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Global fossil fuel extraction plans are double what we can safely burn

The Buckskin coal mine near Gillette, Wyoming

TANNEN MAURY/EPA-EFE/Shutterstock

Countries around the world are planning to extract more than double the amount of fossil fuels permitted by the toughest climate change goal of the Paris Agreement, an analysis for the United Nations has found.

“Governments continue to plan for and support levels of fossil fuel production that are vastly in excess of what we can safely burn,” says Ploy Achakulwisut at the Stockholm Environment Institute (SEI), which produced the Production Gap report.

The production gap is the mismatch between the amount of coal, oil and gas that government plans imply will be extracted in coming years, and the amount that needs to stay in the ground to meet the Paris Agreement’s targets of limiting warming to 1.5°C or “well below” 2°C.

In 2030, 240 per cent more coal, roughly 60 per cent more oil and around 70 per cent more gas will be produced than is allowed by the 1.5°C goal. Overall, 110 per cent more fossil fuels will be produced in 2030 than the 1.5°C target allows, with the figure 45 per cent for the 2°C goal.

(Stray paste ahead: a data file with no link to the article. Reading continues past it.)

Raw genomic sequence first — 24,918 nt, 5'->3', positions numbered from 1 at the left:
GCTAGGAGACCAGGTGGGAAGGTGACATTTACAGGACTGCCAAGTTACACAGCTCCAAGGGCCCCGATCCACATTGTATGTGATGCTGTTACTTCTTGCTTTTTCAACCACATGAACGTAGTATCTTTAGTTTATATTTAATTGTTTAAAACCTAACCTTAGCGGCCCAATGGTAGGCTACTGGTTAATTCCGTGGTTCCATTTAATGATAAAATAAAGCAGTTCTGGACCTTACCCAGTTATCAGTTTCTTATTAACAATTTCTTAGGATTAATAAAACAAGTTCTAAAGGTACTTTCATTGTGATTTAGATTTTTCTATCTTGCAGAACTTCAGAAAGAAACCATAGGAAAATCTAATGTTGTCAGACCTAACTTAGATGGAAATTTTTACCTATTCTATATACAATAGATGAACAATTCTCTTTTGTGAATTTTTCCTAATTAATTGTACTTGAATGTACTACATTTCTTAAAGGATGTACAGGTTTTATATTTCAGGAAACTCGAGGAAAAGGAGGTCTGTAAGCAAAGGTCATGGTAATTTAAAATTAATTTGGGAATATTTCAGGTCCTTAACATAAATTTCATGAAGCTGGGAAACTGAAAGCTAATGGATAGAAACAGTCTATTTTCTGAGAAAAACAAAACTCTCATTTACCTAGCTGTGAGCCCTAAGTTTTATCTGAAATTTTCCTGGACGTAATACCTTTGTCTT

The gap remains largely the same since the first version of the report was published in 2019, according to the update today by the UN Environment Programme (UNEP).

The covid-19 pandemic hasn’t significantly changed governments’ attitudes towards fossil fuel production. Since January 2020, governments have directed nearly $300 billion of public finance towards fossil fuel projects, more than they have to clean energy, the report finds.

“We’re not seeing the sustainable recovery we need to see happen,” says Michael Lazarus at SEI.

The report describes the government plans and projections for 15 key countries, including China, the US, the UK and Brazil, which together make up 77 per cent of fossil fuel production. The authors note that the UK government has promised to “extract every drop of oil and gas that it is economic to extract”, and in March chose to continue issuing new oil and gas licences.

Most governments’ climate plans to date have focused on reducing carbon emissions but without limiting how much fossil fuel they produce. However, there is a growing international movement pushing for the creation of a Fossil Fuel Non-Proliferation Treaty. Costa Rica and Denmark have banned future oil and gas production and are hoping to build an alliance of countries to follow their lead.

“As countries increasingly commit to net-zero emissions by mid-century, they also need to recognise the rapid reduction in fossil fuel production that their climate targets will require,” says Måns Nilsson at SEI.

Inger Andersen, executive director of UNEP, said governments must “step up” at the imminent COP26 climate summit in Glagsow and “close the fossil fuel production gap”.

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